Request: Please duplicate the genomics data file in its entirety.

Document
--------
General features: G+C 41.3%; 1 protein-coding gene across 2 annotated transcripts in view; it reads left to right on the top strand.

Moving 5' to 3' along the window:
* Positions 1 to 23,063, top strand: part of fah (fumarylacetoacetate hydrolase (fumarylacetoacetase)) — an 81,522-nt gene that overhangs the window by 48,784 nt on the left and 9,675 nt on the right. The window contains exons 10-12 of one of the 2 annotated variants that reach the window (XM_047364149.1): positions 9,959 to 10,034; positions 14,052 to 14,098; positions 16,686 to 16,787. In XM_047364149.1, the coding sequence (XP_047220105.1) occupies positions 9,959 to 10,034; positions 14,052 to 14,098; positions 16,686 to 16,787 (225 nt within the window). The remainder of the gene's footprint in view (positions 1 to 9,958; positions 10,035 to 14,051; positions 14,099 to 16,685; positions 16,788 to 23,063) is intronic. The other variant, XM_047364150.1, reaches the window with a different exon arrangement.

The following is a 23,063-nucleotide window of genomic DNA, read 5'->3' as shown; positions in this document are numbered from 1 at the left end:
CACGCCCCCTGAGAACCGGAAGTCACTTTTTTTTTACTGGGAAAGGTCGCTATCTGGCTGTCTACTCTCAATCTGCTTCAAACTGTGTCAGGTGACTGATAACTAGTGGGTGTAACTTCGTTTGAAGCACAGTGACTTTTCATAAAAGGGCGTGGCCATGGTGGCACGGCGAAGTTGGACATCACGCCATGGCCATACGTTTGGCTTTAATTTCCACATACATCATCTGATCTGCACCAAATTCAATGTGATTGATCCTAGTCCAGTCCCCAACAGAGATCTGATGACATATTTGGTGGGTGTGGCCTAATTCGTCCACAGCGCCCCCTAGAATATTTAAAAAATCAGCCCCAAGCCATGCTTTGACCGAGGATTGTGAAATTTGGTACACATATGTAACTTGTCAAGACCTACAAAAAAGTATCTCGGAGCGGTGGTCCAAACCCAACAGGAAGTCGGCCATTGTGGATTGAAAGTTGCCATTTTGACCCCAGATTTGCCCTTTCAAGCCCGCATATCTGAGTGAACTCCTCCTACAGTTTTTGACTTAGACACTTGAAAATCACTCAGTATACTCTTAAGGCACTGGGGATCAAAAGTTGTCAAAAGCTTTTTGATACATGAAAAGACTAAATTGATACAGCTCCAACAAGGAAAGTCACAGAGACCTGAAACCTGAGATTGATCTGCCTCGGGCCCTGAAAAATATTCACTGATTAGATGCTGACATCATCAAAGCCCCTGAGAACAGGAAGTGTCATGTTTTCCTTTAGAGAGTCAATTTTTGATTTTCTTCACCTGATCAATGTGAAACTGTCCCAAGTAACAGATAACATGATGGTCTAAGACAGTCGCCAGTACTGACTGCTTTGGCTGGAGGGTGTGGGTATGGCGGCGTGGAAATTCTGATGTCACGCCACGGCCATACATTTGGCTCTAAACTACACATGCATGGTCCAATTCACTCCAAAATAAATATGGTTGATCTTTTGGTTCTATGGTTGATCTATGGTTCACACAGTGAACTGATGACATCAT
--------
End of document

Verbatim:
General features: G+C 41.3%; 1 protein-coding gene across 2 annotated transcripts in view; it reads left to right on the top strand.

Moving 5' to 3' along the window:
* Positions 1 to 23,063, top strand: part of fah (fumarylacetoacetate hydrolase (fumarylacetoacetase)) — an 81,522-nt gene that overhangs the window by 48,784 nt on the left and 9,675 nt on the right. The window contains exons 10-12 of one of the 2 annotated variants that reach the window (XM_047364149.1): positions 9,959 to 10,034; positions 14,052 to 14,098; positions 16,686 to 16,787. In XM_047364149.1, the coding sequence (XP_047220105.1) occupies positions 9,959 to 10,034; positions 14,052 to 14,098; positions 16,686 to 16,787 (225 nt within the window). The remainder of the gene's footprint in view (positions 1 to 9,958; positions 10,035 to 14,051; positions 14,099 to 16,685; positions 16,788 to 23,063) is intronic. The other variant, XM_047364150.1, reaches the window with a different exon arrangement.

The following is a 23,063-nucleotide window of genomic DNA, read 5'->3' as shown; positions in this document are numbered from 1 at the left end:
CACGCCCCCTGAGAACCGGAAGTCACTTTTTTTTTACTGGGAAAGGTCGCTATCTGGCTGTCTACTCTCAATCTGCTTCAAACTGTGTCAGGTGACTGATAACTAGTGGGTGTAACTTCGTTTGAAGCACAGTGACTTTTCATAAAAGGGCGTGGCCATGGTGGCACGGCGAAGTTGGACATCACGCCATGGCCATACGTTTGGCTTTAATTTCCACATACATCATCTGATCTGCACCAAATTCAATGTGATTGATCCTAGTCCAGTCCCCAACAGAGATCTGATGACATATTTGGTGGGTGTGGCCTAATTCGTCCACAGCGCCCCCTAGAATATTTAAAAAATCAGCCCCAAGCCATGCTTTGACCGAGGATTGTGAAATTTGGTACACATATGTAACTTGTCAAGACCTACAAAAAAGTATCTCGGAGCGGTGGTCCAAACCCAACAGGAAGTCGGCCATTGTGGATTGAAAGTTGCCATTTTGACCCCAGATTTGCCCTTTCAAGCCCGCATATCTGAGTGAACTCCTCCTACAGTTTTTGACTTAGACACTTGAAAATCACTCAGTATACTCTTAAGGCACTGGGGATCAAAAGTTGTCAAAAGCTTTTTGATACATGAAAAGACTAAATTGATACAGCTCCAACAAGGAAAGTCACAGAGACCTGAAACCTGAGATTGATCTGCCTCGGGCCCTGAAAAATATTCACTGATTAGATGCTGACATCATCAAAGCCCCTGAGAACAGGAAGTGTCATGTTTTCCTTTAGAGAGTCAATTTTTGATTTTCTTCACCTGATCAATGTGAAACTGTCCCAAGTAACAGATAACATGATGGTCTAAGACAGTCGCCAGTACTGACTGCTTTGGCTGGAGGGTGTGGGTATGGCGGCGTGGAAATTCTGATGTCACGCCACGGCCATACATTTGGCTCTAAACTACACATGCATGGTCCAATTCACTCCAAAATAAATATGGTTGATCTTTTGGTTCTATGGTTGATCTATGGTTCACACAGTGAACTGATGACATCAT